For completeness, I should discuss the other style rules that I am aware of, but I don't have a strong opinion on one way or the other. All I have to say about them is - if there are multiple choices, pick one and use it consistently.
if( ... ) /* choice 1 */ if ( ... ) /* choice 2 */
Do you put an space after an
do, or not? I prefer to not put the space.
foo( ... ) /* choice 1 */ foo ( ... ) /* choice 2 */
Do you put an space after a function call, or not? I prefer to not put the space.
x = ((y+w)>>3)&5; if( (a^z) == a+7 )
I parenthesize every sub-expression that involves or bitwise operations. Thus, parenthesize arguments to these operators, and parenthesize the results of these operators if they are sub-expressions. Otherwise, only add parentheses as required.
if( cond1 && cond2 ) /* choice 1 */ if( cond1 && cond2 ) /* choice 2 */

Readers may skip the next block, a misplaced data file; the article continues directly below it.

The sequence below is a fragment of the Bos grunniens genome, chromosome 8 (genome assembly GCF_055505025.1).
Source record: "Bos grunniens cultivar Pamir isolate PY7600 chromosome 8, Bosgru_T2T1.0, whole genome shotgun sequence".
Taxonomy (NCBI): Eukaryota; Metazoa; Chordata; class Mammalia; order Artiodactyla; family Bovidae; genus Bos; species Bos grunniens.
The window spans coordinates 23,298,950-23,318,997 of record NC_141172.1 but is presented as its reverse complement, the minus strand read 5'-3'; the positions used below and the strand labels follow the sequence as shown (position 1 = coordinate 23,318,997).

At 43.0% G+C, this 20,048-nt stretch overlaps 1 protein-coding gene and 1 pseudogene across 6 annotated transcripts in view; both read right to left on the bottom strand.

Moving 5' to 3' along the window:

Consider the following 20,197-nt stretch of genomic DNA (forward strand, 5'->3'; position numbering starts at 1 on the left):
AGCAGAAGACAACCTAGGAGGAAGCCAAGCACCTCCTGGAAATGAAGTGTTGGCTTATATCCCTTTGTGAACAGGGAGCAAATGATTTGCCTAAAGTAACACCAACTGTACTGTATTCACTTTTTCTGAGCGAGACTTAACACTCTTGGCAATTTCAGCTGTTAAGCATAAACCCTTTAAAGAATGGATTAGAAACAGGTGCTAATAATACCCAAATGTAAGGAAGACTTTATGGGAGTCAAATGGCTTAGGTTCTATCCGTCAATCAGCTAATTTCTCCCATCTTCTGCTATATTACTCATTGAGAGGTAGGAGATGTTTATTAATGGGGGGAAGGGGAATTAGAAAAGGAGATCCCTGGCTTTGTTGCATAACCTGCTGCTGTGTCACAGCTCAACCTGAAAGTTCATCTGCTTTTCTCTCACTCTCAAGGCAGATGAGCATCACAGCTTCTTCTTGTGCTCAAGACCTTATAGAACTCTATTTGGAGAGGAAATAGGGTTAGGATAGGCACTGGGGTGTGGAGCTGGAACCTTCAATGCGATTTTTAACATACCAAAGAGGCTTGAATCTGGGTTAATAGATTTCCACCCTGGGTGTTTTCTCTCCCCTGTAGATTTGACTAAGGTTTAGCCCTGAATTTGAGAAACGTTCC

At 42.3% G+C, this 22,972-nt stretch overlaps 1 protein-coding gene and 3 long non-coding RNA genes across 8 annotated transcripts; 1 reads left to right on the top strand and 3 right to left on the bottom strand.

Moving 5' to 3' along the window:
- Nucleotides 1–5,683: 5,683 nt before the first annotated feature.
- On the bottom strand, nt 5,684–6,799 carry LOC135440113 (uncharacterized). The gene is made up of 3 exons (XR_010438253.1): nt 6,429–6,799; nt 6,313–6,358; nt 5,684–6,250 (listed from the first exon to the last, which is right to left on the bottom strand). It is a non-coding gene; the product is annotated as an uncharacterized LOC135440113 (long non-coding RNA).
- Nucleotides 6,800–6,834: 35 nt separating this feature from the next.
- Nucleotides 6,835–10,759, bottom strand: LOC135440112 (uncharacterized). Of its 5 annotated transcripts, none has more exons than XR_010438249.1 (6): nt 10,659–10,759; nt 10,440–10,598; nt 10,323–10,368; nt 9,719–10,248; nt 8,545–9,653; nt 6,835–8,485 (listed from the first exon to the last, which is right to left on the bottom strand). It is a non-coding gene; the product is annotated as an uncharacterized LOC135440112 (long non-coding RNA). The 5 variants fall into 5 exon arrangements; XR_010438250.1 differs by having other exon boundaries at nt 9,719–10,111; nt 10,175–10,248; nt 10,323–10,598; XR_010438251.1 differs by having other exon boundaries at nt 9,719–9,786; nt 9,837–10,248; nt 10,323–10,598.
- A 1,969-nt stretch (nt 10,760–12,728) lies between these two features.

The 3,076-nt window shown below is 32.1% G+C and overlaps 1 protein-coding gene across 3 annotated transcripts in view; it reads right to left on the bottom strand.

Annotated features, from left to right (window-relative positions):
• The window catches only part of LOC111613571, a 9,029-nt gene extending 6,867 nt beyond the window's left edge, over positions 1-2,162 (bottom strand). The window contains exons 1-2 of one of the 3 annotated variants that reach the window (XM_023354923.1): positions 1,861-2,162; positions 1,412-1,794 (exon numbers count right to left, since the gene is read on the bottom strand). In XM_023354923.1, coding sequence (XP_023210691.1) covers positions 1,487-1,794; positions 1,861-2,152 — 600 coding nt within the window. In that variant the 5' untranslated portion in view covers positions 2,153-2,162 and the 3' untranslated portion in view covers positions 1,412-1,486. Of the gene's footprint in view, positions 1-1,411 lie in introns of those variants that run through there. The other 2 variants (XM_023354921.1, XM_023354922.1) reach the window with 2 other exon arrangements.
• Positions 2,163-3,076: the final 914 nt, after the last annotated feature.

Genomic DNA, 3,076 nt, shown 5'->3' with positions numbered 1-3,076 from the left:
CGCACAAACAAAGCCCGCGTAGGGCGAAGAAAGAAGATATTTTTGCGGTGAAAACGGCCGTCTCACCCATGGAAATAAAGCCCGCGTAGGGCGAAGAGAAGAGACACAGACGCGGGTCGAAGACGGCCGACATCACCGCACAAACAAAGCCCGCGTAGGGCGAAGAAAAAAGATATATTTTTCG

If the control of an if is very long, and consists of a set of conjunctions or disjunctions (i.e.
||), then one can either break the line before or after the operator. I prefer to do it before the operator.
In this case there a couple of arguments for doing it the other way; i.e. to break after the
These arguments are probably correct; the reasons that I don't do things this way are partly habit, and partly that I don't run into this situation often enough for it to be a problem.
if( x == 0 ) /* choice 1 */ if( 0 == x ) /* choice 2 */
Most people prefer to write
0 == x. The reason stems from the fact that occasionally, people drop one of the
=. In that case if the expression ends up looking like:
if( x = 0 ) /* bug, with choice 1 */ if( 0 = x ) /* compile-time error!, with choice 2 */
Thus, by picking choice 2, the bug can be avoided.
I still write
x == 0. The only defense I have is habit (I've been doing it forever), training (I'm very careful not to drop the
=), and the fact that most syntax checking programs will highlight the expression containing the dropped
= even if I do drop it. Its mostly habit, though.